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World: World Fusion World: World Traditions Moods: Type: Improvisational
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Eastwinds

by Eastwinds

Eastwinds is a vibrant blend of cultural threads, where exquisite melodies, sophisticated rhythms and the vocals of a songbird will transport you to other lands and a new geography of sound.
Genre: World: World Fusion
Release Date: 

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  Song Share Time Download
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1. 7 for Esi
4:55 $0.99
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2. Maalaps Marjuke
4:34 $0.99
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3. Kwakumba
5:03 $0.99
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4. Kylä Vuotti Utta Kuuta
4:50 $0.99
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5. Caged Bird
6:22 $0.99
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6. The Passage
5:42 $0.99
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7. Blame Lulu Peanuts
4:21 $0.99
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8. Sanshi Solo
2:34 $0.99
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9. Chakwe
5:20 $0.99
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10. Three Slips and a Gully
3:34 $0.99
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11. Aeti Mul Mõtsa
2:45 $0.99
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12. Esmerim
5:27 $0.99
Downloads are available as MP3-320 files.

ABOUT THIS ALBUM


Album Notes
EASTWINDS is a quartet of diverse cultural roots and a captivating original sound.
Three of Eastwinds members are overseas-born. Superb vocalist, Kristiina Maalaps, hails from Estonia. Her remarkable voice draws strongly on both the Estonian runic tradition and neighboring Scandinavian influences and beyond. Didgeridoo maestro, Sanshi, has an enviable reputation both as a player and promoter of the didgeridoo tradition in Australia - all the more remarkable given his Japanese heritage. English-born, former music festival Director, Steve Barnes (guitar and cittern), is a highly seasoned performer and saxophonist, Mark Cain is a well-known musician and educator with a long and distinguished pedigree in world music and as a maker of innovative instruments. He has two other releases on CD Baby, "Reeds" and "Ozmosis".

This is Eastwinds eponymously titled debut album. It features guest performances by one of Iran's remarkable younger generation musicians, virtuoso ney and daf exponent, Esfandiar Shahmir and his fellow countryman, Nikou Javadi on tombek, cahon and darbuka. Also featured is the lyrical mbira of Australian multi-instrumentalist songwriter, Jamie David.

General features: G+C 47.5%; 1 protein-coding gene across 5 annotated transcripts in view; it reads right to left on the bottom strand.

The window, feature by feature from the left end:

Eastwinds are international boundary riders breathing new life into old traditions. They are unlike any group you have heard. Their music is a vibrant blend of cultural threads, where exquisite melodies, sophisticated rhythms and the vocals of a songbird will transport you to other lands and a new geography of sound.

NOTES ON EASTWNDS:

1. 7 for Esi (Mark Cain) 4.56
Mark wrote this tune for recently emigrated Iranian musician, Esfandiar Shahmir, who plays both Persian ney and daf (frame drum) on this this tune in 7/8. Mark plays his own customised claritube (in A). The Persian ney varies from other ney flutes of the Middle East, all of which are end-blown flutes. Esi’s instrument is played with an extended section of thin plastic film that wraps around the flute’s blowing end and fits up in between the teeth. The flute is played by directing (refracting) one’s air off the upper palate and down into the top of the mouthpiece extension. This gives an airy, mystical sound that can be further shaped by movement of the mouth whilst playing. Esfandiar is also an outstanding exponent of the daf, a
Persian frame drum with small metal rings surrounding its perimeter. These rings create a light shimmer when the drum is played. The claritube is a continuation of instruments Mark began making in the 1980s with his group, AC/PVC. It’s a tuned clarinet (or more accurately, a chalumeau) fashioned from sections of polypipe.
[Kristiina – voice; Esfandiar - ney and daf; Mark - claritube; Steve - guitar and Sanshi - low A didgeridoo]

2. Maalaps Marjuke (Lea Tabur/Kristiina Maalaps) 4.34
The lyrics to this song are written in Estonian by Kristiina’s mother (and poet), Lea Tabur.
[Kristina - voice; Mark - alto sax; Steve - guizouki and Sanshi - didgeridoo and bass drum]

3. Kwakumba (Mark Cain) 5.03
This tune, written by Mark, was originally intended to be something of a drunken waltz. A kwakumba (variously named) is a highlands PNG bamboo flute with a single blowing hole and an open end. Mark’s initial recording of this piece is heard on his solo CD, Reeds and features this flute - hence this tune’s name – and a bullhorn recorder, called a gemshorn. On this version, the gemshorn opens the piece solo and is joined by guitar and Kristiina scatting the vocal melody. The tune gradually morphs into a jazz waltz as soprano sax joins.